When it comes to making guitars, there is a difference between domestic and exotic wood.
Exotic wood usually refers to lumber that comes from a tropical region. All of the rosewoods are considered exotic. Rosewoods grow in South and Central America, east India and various Asian forests. Mahogany is another type of exotic wood. Most of the mahogany used in musical instruments comes from Central America. Ebony is also an exotic wood used primarily for fret boards. Ebony comes mostly from Africa and India but is found in other parts of the world also. Rosewood, Mahogany and Ebony have been the most consistently used woods on guitars.
Domestic woods usually refer to lumber from the northern hemisphere. Here in the United States, we refer to domestic wood as that which grows in North America. Spruce and Western Red Cedar are domestic woods that are used for sound boards. Walnut and Maple have been used very successfully for backs and sides on acoustic guitars. Here in Texas, I have used domestic woods like Mesquite, Osage Orange and Huisache.
Domestic and exotic woods have both been used to create some of the most wonderful guitars. Exotic woods like Rosewood have been used for backs and sides since the new world was discovered. Brazilian Rosewood has been used on some of the finest guitars. Some people believe that you could not have a fine guitar unless it was built with Brazilian Rosewood. In recent years, most countries have adopted the CITIES treaty which stopped the export of Brazilian Rosewood. Other Rosewoods are now under much tighter import and export controls. I think guitar builders will be looking to domestic woods more and more in the future. Many excellent guitars have been built with domestic wood. Traditions are slow to change, but I believe players will come to appreciate domestic wood guitars as much as exotic.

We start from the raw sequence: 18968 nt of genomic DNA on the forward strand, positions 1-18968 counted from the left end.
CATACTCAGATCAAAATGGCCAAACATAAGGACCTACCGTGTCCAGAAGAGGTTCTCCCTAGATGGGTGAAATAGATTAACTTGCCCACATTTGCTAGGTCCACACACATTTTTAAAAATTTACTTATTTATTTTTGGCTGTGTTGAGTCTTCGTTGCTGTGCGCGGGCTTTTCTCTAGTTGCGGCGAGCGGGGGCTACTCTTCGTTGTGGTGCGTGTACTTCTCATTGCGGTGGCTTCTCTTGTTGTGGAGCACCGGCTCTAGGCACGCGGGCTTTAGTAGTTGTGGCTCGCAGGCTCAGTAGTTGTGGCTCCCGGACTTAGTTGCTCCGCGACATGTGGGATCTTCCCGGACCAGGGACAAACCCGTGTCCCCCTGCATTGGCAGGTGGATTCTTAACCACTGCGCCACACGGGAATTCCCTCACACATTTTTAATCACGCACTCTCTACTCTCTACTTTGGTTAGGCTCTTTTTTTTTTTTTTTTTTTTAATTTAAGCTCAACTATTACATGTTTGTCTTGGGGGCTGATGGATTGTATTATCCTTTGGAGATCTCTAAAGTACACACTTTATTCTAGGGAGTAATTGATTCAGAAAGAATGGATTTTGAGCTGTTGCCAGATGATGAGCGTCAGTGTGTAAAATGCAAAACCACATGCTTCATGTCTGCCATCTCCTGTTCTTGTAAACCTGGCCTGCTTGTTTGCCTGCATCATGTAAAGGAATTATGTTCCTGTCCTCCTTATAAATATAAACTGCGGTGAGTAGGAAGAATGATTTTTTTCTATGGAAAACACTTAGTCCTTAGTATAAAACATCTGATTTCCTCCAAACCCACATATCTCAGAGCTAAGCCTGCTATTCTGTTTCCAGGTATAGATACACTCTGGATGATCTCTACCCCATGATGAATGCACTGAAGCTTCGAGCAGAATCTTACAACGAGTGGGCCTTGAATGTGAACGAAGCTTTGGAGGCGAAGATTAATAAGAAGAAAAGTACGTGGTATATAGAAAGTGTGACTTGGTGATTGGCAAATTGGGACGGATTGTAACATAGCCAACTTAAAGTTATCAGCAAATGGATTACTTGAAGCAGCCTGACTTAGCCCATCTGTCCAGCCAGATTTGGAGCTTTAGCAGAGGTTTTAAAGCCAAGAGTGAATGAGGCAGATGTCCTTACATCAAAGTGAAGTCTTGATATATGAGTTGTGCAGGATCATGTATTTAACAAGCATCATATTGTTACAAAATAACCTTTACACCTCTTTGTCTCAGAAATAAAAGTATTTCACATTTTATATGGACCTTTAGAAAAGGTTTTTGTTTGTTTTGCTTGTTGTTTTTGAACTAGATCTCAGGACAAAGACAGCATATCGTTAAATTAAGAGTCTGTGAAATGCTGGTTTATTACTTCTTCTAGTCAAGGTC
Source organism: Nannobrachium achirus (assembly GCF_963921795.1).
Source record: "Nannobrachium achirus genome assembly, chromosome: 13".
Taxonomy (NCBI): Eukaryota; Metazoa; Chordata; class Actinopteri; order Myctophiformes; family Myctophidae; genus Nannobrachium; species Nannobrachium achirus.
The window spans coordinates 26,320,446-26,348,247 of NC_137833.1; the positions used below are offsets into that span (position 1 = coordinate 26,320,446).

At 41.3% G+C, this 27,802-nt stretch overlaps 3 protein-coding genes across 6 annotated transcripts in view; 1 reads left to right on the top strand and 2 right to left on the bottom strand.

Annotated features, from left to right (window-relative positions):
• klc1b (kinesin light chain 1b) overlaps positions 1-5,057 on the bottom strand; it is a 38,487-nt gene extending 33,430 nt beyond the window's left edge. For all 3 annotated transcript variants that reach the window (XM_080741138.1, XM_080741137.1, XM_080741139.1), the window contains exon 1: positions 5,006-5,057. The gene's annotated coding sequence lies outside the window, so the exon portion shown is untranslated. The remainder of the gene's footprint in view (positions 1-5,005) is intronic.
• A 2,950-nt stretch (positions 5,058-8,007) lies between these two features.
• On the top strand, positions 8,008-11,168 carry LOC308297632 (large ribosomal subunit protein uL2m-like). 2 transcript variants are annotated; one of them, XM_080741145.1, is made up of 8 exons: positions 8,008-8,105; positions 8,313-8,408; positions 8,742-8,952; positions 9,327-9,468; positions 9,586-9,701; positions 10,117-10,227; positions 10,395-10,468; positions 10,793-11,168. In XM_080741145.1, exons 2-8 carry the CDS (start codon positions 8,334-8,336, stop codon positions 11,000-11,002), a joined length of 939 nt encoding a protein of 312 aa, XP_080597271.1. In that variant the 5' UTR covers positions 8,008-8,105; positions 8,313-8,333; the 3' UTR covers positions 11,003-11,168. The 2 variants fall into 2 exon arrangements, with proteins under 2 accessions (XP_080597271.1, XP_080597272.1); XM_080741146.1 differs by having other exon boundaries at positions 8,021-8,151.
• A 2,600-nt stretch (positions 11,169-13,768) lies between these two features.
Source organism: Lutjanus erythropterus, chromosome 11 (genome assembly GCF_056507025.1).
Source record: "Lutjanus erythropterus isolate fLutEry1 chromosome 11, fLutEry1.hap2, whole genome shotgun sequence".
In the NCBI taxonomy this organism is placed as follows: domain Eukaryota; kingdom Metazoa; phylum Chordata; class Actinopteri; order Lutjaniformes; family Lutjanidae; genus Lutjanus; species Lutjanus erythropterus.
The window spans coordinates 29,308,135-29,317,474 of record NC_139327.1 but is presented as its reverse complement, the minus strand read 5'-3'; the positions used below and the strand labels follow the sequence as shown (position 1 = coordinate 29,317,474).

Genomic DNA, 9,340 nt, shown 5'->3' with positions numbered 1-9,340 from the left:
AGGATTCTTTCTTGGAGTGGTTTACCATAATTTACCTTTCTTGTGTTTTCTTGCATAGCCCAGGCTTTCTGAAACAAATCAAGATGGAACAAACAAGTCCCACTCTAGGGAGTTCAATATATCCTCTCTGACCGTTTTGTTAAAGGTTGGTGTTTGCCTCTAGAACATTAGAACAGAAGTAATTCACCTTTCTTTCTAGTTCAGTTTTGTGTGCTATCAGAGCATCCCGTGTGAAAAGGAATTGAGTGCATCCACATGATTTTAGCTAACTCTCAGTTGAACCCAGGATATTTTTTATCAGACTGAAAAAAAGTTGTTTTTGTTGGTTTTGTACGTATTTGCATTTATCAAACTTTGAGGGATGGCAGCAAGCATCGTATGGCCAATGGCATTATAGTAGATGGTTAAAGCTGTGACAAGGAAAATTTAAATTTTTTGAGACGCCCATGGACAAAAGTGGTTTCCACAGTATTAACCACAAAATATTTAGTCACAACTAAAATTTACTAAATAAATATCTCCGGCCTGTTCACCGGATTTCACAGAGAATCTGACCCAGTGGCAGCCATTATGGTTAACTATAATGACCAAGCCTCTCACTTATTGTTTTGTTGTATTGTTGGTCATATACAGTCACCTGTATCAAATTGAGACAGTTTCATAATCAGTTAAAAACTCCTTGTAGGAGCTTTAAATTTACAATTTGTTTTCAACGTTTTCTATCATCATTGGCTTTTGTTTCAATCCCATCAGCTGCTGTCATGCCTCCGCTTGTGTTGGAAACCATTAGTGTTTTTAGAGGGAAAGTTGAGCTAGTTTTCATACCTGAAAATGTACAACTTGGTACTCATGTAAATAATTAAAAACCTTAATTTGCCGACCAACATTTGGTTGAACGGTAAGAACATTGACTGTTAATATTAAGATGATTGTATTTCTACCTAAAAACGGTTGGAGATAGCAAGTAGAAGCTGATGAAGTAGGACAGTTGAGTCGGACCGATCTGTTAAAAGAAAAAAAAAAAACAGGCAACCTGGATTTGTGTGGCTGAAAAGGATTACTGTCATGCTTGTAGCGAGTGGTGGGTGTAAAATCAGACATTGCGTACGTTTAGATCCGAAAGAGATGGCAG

In recent years many luthiers (including myself) have started using reclaimed and repurposed wood for guitar building. I have purchased Sinker Redwood that was recovered from the bottom of a river where it had been for over a hundred years. I used that wood for sound boards. Redwood logs were floated down rivers, and some of them sank to bottom. These old growth logs are now highly sought after. The same thing happened in the Belize River in the 1800s when the British were harvesting Mahogany. Nowadays, divers are going into these rivers and hoisting these logs out for many uses including guitars.
I have purchased Western Red Cedar that came from trees that were killed by fire in the 1920s but were not accessible by logging trucks. Eighty years later the trees were cut and flown out by helicopter.
With proper permitting Brazilian Rosewood stumps (cut before the ban) can be harvested and resold. With new restrictions come new solutions. Do not be misled by tradition. Domestic woods can produce wonderful guitars, and many of these woods are in abundant supply. Many exotic woods that were ignored in the past are now being explored for tonal qualities with great success. Individual luthiers are leading the way with new possibilities from both domestic and exotic wood.